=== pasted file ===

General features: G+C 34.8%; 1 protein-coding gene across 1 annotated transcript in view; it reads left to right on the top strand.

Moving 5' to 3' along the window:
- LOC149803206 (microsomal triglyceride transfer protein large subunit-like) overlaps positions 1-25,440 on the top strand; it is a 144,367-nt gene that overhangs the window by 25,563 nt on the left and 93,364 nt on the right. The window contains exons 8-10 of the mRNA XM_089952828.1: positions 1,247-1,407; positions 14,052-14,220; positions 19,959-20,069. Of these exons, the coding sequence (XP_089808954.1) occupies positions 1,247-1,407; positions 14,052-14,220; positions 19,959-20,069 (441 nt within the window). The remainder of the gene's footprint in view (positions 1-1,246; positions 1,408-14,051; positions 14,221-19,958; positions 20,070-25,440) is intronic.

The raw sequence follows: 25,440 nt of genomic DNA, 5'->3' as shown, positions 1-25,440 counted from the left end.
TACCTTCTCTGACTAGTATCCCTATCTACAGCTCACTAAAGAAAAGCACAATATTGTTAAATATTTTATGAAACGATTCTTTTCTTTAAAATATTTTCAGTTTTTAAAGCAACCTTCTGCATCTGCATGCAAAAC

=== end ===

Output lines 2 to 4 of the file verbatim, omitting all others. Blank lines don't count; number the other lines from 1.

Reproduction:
Moving 5' to 3' along the window:
- LOC149803206 (microsomal triglyceride transfer protein large subunit-like) overlaps positions 1-25,440 on the top strand; it is a 144,367-nt gene that overhangs the window by 25,563 nt on the left and 93,364 nt on the right. The window contains exons 8-10 of the mRNA XM_089952828.1: positions 1,247-1,407; positions 14,052-14,220; positions 19,959-20,069. Of these exons, the coding sequence (XP_089808954.1) occupies positions 1,247-1,407; positions 14,052-14,220; positions 19,959-20,069 (441 nt within the window). The remainder of the gene's footprint in view (positions 1-1,246; positions 1,408-14,051; positions 14,221-19,958; positions 20,070-25,440) is intronic.

The raw sequence follows: 25,440 nt of genomic DNA, 5'->3' as shown, positions 1-25,440 counted from the left end.